I stared into her brown, golden eyes
like a face-up lucky penny.
That day only returns to us
In our dreams.

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Isabella Vasquez lives with her three dogs in Los Angeles, who she writes short stories for. She likes to surf and explore the world on her free time.

The Traveler

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Contributor: Monica M. Reed

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Willingly, stepping foot
onto new territories.
Breathing in
unfamiliar air.
Falling in love
with the non-negotiable
Attracted to
every crack
on the sidewalk
that I don’t dare to
step on.
Adoring the
candles, lanterns,
and light posts.
Every form
of stars
that’s there.
the sight
of the single
tiny crevices
that lie
in all the
Wanting to leave my
on what I
can’t keep
with me.
Wanting to
how I felt.
To be reminded
again and again.
My sanctuaries
aren’t merely
a soul.
They are
the combination
of many living
organisms intertwined.
Managing to
touch me
without having
a single dust
lay on
my exterior.

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Monica M. Reed is a germaphobe who is living with anxiety. So far, she has fainted in two countries. In her leisure, she enjoys having teatime with her beloved goldfish, Mr. Bubbles

That Drunken Nest

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Contributor: Paul Tristram

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The silver coal bucket reflects your beer
as you sit there cocained off your tits.
In a friends house in the countryside
next to a log fire spitting amber bits.
Your left elbow rests in a full ashtray
and your right foot looks too far away.
As you contemplate the coming morning
you stop and let your mind elsewhere stray.
The Damned are playing on the stereo again,
there’s a brass gong hanging on the wall.
The fireplace is a granite Stonehenge
not waiting for a magical druid to call.
Slowly the dawn seeps through the windows,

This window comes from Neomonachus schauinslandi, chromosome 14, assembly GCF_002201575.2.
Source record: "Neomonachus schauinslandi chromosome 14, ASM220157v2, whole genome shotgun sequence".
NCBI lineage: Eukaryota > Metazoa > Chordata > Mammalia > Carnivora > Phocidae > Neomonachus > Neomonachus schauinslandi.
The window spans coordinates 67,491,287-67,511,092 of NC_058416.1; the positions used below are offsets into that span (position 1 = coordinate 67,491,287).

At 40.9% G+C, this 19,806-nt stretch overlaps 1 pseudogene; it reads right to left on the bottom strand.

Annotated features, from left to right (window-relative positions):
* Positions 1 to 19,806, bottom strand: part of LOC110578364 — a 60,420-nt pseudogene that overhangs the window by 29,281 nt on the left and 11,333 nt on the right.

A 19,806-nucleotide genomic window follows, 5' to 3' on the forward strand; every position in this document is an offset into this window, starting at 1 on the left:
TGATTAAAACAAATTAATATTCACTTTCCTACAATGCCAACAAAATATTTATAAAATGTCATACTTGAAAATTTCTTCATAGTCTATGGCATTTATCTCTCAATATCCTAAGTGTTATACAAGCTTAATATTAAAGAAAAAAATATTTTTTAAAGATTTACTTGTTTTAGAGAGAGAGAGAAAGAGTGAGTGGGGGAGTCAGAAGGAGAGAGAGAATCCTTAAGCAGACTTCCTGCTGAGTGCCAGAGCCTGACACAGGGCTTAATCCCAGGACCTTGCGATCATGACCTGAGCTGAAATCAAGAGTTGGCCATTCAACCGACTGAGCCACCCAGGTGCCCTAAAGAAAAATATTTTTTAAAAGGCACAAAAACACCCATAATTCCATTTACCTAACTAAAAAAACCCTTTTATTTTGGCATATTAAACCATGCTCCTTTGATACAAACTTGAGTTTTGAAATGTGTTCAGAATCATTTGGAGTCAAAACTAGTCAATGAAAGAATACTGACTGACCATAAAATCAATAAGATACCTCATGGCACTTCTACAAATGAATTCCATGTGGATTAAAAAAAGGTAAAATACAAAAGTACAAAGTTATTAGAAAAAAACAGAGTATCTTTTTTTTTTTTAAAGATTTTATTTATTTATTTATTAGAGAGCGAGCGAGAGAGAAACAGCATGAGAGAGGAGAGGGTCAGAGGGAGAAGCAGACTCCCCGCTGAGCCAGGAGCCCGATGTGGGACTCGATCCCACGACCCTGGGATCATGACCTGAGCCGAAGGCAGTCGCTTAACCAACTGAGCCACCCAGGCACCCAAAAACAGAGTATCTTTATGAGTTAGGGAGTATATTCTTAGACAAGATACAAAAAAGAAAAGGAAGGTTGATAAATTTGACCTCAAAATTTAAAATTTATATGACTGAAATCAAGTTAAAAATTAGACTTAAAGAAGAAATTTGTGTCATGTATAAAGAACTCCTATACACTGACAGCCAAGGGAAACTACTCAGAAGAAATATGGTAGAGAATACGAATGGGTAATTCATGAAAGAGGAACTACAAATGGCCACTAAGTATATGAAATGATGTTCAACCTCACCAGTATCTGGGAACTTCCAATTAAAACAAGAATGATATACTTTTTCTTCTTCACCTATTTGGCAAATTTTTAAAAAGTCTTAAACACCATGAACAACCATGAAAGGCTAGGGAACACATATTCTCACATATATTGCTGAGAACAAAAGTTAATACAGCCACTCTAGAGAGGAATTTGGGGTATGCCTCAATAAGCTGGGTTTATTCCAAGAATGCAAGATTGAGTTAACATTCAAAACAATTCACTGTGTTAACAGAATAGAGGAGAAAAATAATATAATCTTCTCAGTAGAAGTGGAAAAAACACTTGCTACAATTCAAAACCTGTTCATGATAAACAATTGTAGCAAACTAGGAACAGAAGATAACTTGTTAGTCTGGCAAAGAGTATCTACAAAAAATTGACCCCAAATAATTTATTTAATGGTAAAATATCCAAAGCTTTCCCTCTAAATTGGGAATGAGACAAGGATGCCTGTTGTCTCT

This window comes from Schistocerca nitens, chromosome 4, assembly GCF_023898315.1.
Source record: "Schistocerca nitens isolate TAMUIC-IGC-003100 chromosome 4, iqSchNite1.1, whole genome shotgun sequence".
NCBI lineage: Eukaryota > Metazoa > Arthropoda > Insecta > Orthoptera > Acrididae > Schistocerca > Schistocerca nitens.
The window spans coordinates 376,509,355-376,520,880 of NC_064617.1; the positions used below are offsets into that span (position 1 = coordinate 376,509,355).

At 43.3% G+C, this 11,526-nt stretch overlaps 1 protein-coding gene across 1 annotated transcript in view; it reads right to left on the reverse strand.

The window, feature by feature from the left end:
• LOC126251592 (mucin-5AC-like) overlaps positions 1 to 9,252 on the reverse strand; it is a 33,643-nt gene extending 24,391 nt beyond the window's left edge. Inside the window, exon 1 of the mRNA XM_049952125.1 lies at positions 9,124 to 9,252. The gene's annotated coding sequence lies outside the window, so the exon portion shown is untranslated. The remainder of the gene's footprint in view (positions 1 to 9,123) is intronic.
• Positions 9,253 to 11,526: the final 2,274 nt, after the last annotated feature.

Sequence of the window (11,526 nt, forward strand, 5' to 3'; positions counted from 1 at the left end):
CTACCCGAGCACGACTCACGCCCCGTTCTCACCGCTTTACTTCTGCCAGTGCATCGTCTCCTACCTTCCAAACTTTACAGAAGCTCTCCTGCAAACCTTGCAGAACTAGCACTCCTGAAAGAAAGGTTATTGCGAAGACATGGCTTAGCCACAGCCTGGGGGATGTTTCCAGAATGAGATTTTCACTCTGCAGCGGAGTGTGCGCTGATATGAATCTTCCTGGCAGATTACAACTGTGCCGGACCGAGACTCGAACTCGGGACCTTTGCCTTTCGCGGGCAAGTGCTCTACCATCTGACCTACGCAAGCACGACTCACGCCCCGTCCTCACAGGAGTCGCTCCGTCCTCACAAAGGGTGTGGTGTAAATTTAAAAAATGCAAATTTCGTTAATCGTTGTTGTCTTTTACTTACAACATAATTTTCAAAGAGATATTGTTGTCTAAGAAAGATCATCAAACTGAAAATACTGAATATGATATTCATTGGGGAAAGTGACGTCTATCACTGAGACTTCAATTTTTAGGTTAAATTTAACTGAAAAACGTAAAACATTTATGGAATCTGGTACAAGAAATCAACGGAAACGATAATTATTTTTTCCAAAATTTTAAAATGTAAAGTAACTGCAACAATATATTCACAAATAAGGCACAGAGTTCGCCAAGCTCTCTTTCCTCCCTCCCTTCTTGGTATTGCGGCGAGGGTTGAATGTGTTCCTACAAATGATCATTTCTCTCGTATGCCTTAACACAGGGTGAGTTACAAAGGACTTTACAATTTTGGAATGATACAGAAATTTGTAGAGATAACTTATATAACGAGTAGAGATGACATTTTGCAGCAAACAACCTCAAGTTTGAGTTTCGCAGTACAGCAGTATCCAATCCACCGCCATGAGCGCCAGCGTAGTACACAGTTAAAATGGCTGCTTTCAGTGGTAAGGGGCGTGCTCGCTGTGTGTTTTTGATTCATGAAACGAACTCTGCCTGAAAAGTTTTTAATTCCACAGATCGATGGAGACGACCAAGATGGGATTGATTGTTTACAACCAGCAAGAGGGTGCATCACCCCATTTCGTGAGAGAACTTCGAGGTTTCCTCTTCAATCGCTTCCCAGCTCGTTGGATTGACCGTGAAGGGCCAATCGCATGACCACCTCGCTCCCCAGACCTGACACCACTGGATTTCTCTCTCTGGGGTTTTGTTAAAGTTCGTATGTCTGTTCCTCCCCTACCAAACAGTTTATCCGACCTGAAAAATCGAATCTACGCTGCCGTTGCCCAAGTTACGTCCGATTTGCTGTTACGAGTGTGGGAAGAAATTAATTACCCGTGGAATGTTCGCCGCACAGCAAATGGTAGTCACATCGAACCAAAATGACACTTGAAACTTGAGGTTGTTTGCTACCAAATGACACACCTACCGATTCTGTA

your friends they rise up from their rest.
A coffee and cooked breakfast for everyone
then again a search for that drunken nest.

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Paul Tristram is a Welsh writer who has poems, short stories, sketches and photography published in many publications around the world, he yearns to tattoo porcelain bridesmaids instead of digging empty graves for innocence at midnight, this too may pass, yet.

Dead Reckoning

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Contributor: Richard Hartwell

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Waking each morning, still-life, still asleep.

Slowly, agonizingly, massaging it,
drawing blood of day back to the surface.

Tingles of self-satisfaction indicate
the Big Sleep has not yet arrived.

Creeping pain waxes throughout
emotional nerve endings as ebbs the
intoxicating numbness of night.

Dead leaves swim across the surface of the pond
obscuring red, gold and cream flashes;
flecks radiate from unseen mossy depths,
break cover, snatch insect mouthfuls, then sink
beneath the safety of parti-colored leaf flotsam, patiently.

Ahoy! Decadent Rimbaud’s drunken boat sails again,
joy comes to those on the quay who salute adieu,
but you, lunatic-tocking away, still wait for sun.

Steep waters heaped high above,
deep thoughts beckon from far below,
fair wind lost and family mates cast asunder,
only prey now for the family few left lashed tight,
daring piratical advisors let go their night moorings.

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Rick Hartwell is a retired middle school teacher (remember the hormonally-challenged?) living in Southern California. He believes in the succinct, that the small becomes large; and, like the Transcendentalists and William Blake, that the instant contains eternity.

Whinny and Spit

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Contributor: Donal Mahoney

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When a man’s young,
this work is hard
but it pays well
and he can feed
the wife and kids.
In the morning
he throws crates off trucks,
and after lunch
throws crates again
till five or six o’clock.
But as he grows older,
and some say
ready to retire,
he has to stop
in the late afternoon,
mount his throne of skids,
let his legs drip over the side,
toss his head, inhale,
whinny and spit.

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Donal Mahoney lives in St. Louis, Missouri.